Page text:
Re: Interesting pentium-memcpy results

Robert L Krawitz (
Tue, 29 Jul 1997 09:12:04 -0400 (EDT)

Date: Tue, 29 Jul 1997 11:43:48 +0200 (MET DST)
From: Ingo Molnar <>

On Tue, 29 Jul 1997, Albert D. Cahalan wrote:

> I think it shows that the memcpy size test is significant.
> Perhaps the FPU is best used only when explicitly requested
> for large operations. That would mean page clearing I guess.

if you take a look at the patch, you would see the following code:

+__memcpy_g (void *_to, const void *_from, __kernel_size_t _bytes)
+ if (bytes >= 1024) {

> big_aligned_memcpy() and big_aligned_clear() perhaps?
> For 512 bytes and up, optimized for each arch.

the break even point i think is around a few hundreds of bytes, but for
1024 bytes it's clearly faster even in the worst case.

On my system (P90, Neptune chipset, memory clocked X-3-3-3) breakeven
is somewhere around 256 bytes. With EDO or SDRAM, the breakeven point
is probably a little higher. I set it to 1024 because there's a
decent chance that that smaller copies are already in cache, and the
FPU memcpy() loses badly if the destination is in cache.

> There may be a conflict with the user-space version.
> With both the kernel and apps abusing the FPU for memcpy,
> the FPU must be restored too often.

an 'fsave/frestore' takes some ~200 cycles. [btw, instead of fsave, why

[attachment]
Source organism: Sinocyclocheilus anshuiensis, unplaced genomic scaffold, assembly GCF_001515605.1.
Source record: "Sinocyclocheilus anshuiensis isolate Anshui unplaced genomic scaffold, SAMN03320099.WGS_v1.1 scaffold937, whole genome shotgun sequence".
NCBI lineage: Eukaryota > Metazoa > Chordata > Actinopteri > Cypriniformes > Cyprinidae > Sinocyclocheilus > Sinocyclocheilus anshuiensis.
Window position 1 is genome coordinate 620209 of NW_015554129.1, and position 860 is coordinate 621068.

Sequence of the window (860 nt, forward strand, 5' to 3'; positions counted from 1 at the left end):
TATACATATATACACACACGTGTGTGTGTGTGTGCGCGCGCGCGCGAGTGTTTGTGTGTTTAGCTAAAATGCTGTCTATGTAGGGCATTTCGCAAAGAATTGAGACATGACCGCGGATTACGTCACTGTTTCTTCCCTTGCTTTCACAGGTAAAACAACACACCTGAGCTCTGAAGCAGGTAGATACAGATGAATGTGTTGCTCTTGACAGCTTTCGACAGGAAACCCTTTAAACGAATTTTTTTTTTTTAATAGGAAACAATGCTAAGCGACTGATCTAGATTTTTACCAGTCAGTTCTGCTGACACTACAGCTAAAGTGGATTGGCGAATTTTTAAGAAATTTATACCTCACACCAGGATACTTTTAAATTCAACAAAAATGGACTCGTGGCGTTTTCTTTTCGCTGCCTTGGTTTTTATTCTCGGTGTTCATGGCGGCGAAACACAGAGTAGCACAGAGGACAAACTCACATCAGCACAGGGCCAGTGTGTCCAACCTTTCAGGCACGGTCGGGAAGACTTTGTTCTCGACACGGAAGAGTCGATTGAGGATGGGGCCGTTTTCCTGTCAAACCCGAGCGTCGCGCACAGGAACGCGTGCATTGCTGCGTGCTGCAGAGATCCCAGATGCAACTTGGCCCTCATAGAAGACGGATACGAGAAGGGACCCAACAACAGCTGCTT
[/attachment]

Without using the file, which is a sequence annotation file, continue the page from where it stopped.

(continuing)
doesnt the patch save the FPU state manually, thats should _much_ faster,
me thinks].

Unless you can easily be much more selective about what to save, I
suspect it's all dominated by the memory time.

Copying 1024 bytes takes ~2000 cycles when hot cache, ~4000 cycles when
cold cache. [typical midrange pentium numbers]. So the FPU method has to
be only 10% faster to compensate for the cost. And according to the README
it's 35% faster.

35% net, including save/restore.

what i find a bit interesting is the copying pattern, it's a strange 'comb
pattern', which might fool smarter (PPro) speculative reads ... but i have
not measured this yet, it's just a question. Accessing different
cachelines in successive instructions does have an advantage, but the way
the patch does it seems to be pretty aggressive.

I determined this empirically by trying several different patterns.
On my system, this striding pattern does about 20% better than a
straight through pattern.

BTW, when I measured this on a PPro 200, the FPU memcpy() was still
about 10% faster than rep movsd.

Robert Krawitz <> 

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